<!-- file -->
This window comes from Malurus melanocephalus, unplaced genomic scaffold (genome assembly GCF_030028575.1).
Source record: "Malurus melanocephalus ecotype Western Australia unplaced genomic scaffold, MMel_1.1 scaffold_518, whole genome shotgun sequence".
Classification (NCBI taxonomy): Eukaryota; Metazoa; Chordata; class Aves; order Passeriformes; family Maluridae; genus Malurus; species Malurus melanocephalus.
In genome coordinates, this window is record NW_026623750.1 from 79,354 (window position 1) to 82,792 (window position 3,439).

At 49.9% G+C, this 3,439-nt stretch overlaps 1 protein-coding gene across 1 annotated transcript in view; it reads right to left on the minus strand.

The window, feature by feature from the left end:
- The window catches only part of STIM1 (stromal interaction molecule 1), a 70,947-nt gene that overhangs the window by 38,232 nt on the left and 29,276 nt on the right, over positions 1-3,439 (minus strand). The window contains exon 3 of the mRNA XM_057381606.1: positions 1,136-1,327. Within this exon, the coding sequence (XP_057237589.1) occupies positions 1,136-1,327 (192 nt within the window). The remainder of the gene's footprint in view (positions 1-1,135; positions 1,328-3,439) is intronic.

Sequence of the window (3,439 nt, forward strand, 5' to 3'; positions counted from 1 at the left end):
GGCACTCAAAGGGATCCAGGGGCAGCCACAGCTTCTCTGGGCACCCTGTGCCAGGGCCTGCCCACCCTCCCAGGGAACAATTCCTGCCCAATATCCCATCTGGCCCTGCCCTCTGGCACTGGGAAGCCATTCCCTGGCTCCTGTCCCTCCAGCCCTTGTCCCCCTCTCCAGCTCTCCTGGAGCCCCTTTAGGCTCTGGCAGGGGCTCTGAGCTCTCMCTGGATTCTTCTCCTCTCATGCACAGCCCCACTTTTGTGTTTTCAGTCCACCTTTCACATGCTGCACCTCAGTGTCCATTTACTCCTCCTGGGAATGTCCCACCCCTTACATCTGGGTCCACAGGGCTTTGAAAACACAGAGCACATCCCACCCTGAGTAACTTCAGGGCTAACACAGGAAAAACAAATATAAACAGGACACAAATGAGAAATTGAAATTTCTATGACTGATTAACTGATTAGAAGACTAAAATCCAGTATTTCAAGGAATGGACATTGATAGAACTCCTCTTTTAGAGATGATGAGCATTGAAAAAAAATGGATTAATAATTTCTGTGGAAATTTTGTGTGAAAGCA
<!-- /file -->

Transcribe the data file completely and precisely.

This window comes from Malurus melanocephalus, unplaced genomic scaffold (genome assembly GCF_030028575.1).
Source record: "Malurus melanocephalus ecotype Western Australia unplaced genomic scaffold, MMel_1.1 scaffold_518, whole genome shotgun sequence".
Classification (NCBI taxonomy): Eukaryota; Metazoa; Chordata; class Aves; order Passeriformes; family Maluridae; genus Malurus; species Malurus melanocephalus.
In genome coordinates, this window is record NW_026623750.1 from 79,354 (window position 1) to 82,792 (window position 3,439).

At 49.9% G+C, this 3,439-nt stretch overlaps 1 protein-coding gene across 1 annotated transcript in view; it reads right to left on the minus strand.

The window, feature by feature from the left end:
- The window catches only part of STIM1 (stromal interaction molecule 1), a 70,947-nt gene that overhangs the window by 38,232 nt on the left and 29,276 nt on the right, over positions 1-3,439 (minus strand). The window contains exon 3 of the mRNA XM_057381606.1: positions 1,136-1,327. Within this exon, the coding sequence (XP_057237589.1) occupies positions 1,136-1,327 (192 nt within the window). The remainder of the gene's footprint in view (positions 1-1,135; positions 1,328-3,439) is intronic.

Sequence of the window (3,439 nt, forward strand, 5' to 3'; positions counted from 1 at the left end):
GGCACTCAAAGGGATCCAGGGGCAGCCACAGCTTCTCTGGGCACCCTGTGCCAGGGCCTGCCCACCCTCCCAGGGAACAATTCCTGCCCAATATCCCATCTGGCCCTGCCCTCTGGCACTGGGAAGCCATTCCCTGGCTCCTGTCCCTCCAGCCCTTGTCCCCCTCTCCAGCTCTCCTGGAGCCCCTTTAGGCTCTGGCAGGGGCTCTGAGCTCTCMCTGGATTCTTCTCCTCTCATGCACAGCCCCACTTTTGTGTTTTCAGTCCACCTTTCACATGCTGCACCTCAGTGTCCATTTACTCCTCCTGGGAATGTCCCACCCCTTACATCTGGGTCCACAGGGCTTTGAAAACACAGAGCACATCCCACCCTGAGTAACTTCAGGGCTAACACAGGAAAAACAAATATAAACAGGACACAAATGAGAAATTGAAATTTCTATGACTGATTAACTGATTAGAAGACTAAAATCCAGTATTTCAAGGAATGGACATTGATAGAACTCCTCTTTTAGAGATGATGAGCATTGAAAAAAAATGGATTAATAATTTCTGTGGAAATTTTGTGTGAAAGCA